Cathay reports $1.1 billion loss for 2008

Singapore
Source:
This story is sourced from Pro
See more Pro news »

Hong Kong's Cathay Pacific Airways has reported a more than $1 billion net loss for 2008 as it booked sizeable losses from fuel-hedging contracts.

The Oneworld alliance carrier says in a stock exchange filing that it suffered a net loss of HK$8.55 billion ($1.1 billion) during the calendar year, compared to a net profit of HK$7.02 billion the year earlier.

The loss came despite 15% growth in turnover, to HK$86.5 billion, on the back of solid growth in passenger traffic, particularly in the first half.

Cathay says the net losses are largely the result of unrealised mark-to-market losses on fuel hedging contracts, of HK$7.6 billion, incurred after fuel prices fell in the second half.

It says the losses are for contracts covering the 2009-2011 period, adding that Air China, in which it has a minority stake, also booked fuel-hedging losses and a provision of HK$1 billion has been made to cover this.

"Although 2008 was a difficult year for the Cathay Pacific Group, there were many positive developments. These include the arrival of efficient new aircraft, an expansion of our passenger services and the continued rollout of innovative three-class cabins on our medium- and long-haul aircraft, which can now be found on 41 aircraft," says Cathay.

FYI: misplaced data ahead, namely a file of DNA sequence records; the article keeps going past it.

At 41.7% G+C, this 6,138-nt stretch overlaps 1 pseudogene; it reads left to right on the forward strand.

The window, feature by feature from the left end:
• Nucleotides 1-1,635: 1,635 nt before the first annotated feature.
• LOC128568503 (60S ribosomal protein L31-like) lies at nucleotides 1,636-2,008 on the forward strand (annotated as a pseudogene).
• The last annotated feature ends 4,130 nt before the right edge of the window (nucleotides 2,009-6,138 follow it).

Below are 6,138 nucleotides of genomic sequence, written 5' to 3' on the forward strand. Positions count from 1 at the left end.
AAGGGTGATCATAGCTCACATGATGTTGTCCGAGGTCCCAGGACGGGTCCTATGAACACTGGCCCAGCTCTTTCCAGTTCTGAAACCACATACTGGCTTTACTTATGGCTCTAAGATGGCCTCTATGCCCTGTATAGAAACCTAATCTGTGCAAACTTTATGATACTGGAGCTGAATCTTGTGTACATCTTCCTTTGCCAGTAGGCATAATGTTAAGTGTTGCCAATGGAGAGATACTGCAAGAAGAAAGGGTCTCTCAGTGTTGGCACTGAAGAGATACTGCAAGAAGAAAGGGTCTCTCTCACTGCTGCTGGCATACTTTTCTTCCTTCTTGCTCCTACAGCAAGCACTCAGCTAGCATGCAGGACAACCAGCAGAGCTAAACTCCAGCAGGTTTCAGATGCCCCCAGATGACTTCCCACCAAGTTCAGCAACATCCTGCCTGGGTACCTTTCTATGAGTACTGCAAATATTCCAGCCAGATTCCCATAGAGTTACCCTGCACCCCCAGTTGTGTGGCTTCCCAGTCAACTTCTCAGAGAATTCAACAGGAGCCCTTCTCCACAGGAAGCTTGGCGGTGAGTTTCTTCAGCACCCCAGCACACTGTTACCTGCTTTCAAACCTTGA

"However our business was deeply affected by the dual impact of high fuel prices in the first half and a marked contraction in the world economy thereafter."

Cathay has revised downwards its growth plans for 2009, adding that it "expects an extremely challenging year". Fuel-hedging losses of HK$1.9 billion have already been incurred this year, it says.

"Having made a painful adjustment to high fuel prices, the aviation industry now has to adjust to a severe economic downturn," it says.

"Passenger and cargo demand are expected to remain weak and, if fuel prices remain at their present levels, further losses on fuel hedging contracts will be incurred (although they will not be at the levels incurred in 2008 and the actual cost of fuel will be substantially lower than in 2008)."